I believe that the only way to find a place where you can be happy is by showing your true colours as much as you can at the beginning. I want to work at a place where I don’t have to pose like a perfect professional worker, so I made sure my emails and messages did not sound corporate. And the magic happens when the company you’re applying for replies on the same tone. That’s when you know you get a match. If you can’t identify with a company’s tone, character or vibe, there is very little reason to try to be a part of it. Almost certainly you won’t feel like you belong there when you start.
Of course, if for you, it’s very important to work in a highly professional and corporate environment, then show that. And seek places that can give the corporate life you crave to you.
Evaluating the fit
The last step of my job search was to evaluate my options. As I mentioned before in another article, asking questions during an interview is a great idea. And that’s exactly what I did. I asked a lot of questions. I didn’t do this only to show that I was interested. I really wanted to know the answers and to understand what I was getting myself into.
When I was preparing my questions I kept my must-haves and good-to-haves in mind. I wanted to know what the main mission of the company, the culture, the size of the company, what their business model is (as in how do they make money), what will be expected of me and so on… This was important information for me to make my final decision on whether to go forward with the company or keep looking.
Job search is always portrayed as people desperately looking for jobs and companies choosing the ones as they please amongst them. But that’s not how I see it and I think you should change your mindset about looking for jobs too. At the end of the day, you cannot leave the decision up to the company to choose you or not. It’s also up to you to accept or decline to go forward with a potential position. You need to own this decision. See it as companies trying to fit your requirements and if you find one that does fit what you want, go all in and show your best effort.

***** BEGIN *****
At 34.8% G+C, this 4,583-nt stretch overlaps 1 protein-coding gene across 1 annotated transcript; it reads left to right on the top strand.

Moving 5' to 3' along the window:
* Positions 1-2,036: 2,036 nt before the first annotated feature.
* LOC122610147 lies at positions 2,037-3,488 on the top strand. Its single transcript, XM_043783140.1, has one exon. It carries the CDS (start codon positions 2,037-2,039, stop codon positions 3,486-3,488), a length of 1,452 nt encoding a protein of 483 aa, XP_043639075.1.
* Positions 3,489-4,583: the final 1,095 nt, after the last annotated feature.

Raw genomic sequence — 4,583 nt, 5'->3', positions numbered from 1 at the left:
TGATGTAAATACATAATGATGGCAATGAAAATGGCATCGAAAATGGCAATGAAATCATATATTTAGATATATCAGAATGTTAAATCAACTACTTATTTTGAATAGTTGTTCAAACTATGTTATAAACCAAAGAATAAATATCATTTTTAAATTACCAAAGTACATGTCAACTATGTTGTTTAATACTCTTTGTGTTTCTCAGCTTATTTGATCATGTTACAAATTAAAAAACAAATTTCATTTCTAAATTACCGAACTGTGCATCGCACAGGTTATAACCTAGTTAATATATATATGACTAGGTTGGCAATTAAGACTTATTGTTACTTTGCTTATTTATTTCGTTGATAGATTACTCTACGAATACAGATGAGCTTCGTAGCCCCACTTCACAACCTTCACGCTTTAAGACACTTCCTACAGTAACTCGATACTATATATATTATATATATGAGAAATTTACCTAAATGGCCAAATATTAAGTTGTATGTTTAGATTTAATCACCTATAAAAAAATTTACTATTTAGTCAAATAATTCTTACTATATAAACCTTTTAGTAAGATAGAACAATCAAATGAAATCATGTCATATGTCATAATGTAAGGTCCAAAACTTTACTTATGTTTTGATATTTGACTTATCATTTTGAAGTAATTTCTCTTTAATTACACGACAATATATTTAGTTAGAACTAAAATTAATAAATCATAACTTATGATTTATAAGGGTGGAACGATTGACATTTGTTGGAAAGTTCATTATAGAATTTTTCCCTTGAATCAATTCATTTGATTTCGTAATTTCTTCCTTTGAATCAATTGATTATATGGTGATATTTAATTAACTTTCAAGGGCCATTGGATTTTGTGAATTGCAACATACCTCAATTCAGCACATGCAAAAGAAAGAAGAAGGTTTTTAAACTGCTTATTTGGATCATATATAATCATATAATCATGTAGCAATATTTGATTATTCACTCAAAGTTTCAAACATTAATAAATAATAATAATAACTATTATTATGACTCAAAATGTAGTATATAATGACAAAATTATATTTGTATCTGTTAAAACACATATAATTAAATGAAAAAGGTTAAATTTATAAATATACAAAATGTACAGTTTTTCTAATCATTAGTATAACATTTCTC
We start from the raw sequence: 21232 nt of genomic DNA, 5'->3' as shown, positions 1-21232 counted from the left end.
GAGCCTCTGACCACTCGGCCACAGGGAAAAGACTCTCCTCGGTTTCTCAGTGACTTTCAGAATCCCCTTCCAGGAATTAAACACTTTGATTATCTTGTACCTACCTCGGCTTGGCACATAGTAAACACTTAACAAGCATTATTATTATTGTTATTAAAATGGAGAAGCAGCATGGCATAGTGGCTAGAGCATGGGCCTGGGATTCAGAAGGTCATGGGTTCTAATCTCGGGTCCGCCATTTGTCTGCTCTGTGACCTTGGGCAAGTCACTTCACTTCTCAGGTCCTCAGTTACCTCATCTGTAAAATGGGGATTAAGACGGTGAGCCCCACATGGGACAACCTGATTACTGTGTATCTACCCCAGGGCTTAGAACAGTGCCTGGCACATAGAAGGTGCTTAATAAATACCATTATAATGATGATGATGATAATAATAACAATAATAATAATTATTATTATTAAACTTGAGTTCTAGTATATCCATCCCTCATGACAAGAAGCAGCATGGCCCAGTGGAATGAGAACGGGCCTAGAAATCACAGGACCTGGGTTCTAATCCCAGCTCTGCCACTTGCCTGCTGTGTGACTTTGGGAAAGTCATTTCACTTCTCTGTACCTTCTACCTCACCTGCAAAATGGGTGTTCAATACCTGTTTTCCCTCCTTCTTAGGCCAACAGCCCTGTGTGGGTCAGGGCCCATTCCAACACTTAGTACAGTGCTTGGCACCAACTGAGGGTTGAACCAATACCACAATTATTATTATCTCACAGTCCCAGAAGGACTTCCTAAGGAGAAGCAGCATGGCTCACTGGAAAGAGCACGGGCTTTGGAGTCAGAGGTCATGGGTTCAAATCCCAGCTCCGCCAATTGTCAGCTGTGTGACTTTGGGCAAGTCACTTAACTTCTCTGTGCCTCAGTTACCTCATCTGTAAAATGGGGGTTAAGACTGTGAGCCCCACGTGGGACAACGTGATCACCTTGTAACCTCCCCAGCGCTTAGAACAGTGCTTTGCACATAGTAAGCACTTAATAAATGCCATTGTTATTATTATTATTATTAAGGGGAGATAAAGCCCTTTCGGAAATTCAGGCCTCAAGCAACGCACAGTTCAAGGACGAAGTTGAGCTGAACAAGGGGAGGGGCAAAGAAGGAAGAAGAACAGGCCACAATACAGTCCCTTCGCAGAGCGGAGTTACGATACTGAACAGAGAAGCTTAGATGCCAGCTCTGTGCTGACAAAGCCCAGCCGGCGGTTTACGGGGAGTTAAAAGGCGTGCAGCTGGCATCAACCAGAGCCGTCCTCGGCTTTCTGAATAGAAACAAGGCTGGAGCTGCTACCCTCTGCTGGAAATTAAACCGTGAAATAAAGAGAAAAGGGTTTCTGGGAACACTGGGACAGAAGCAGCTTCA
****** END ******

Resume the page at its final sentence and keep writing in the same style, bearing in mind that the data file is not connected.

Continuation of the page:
My whole job search process took a long time, there were many more ups and downs than I mentioned here, I felt desperate, useless and helpless at times but everything worked out at the end. I already started my new position last Tuesday and I feel a strong fit.
Just to recap:
- Identify your reasons for leaving
- Identify your priorities and stick to them
- Have a solid idea of what your must-haves and good-to-haves are
- Seek help from people who work in places you envy and ask about their journey
- Be yourself when communicating with the company you want to work for
- Objectively evaluate your options
I hope this article will give you ideas about how to approach your job search and help you make progress towards finding a job that will make you happy. Don't forget to be honest to yourself, every step of the way.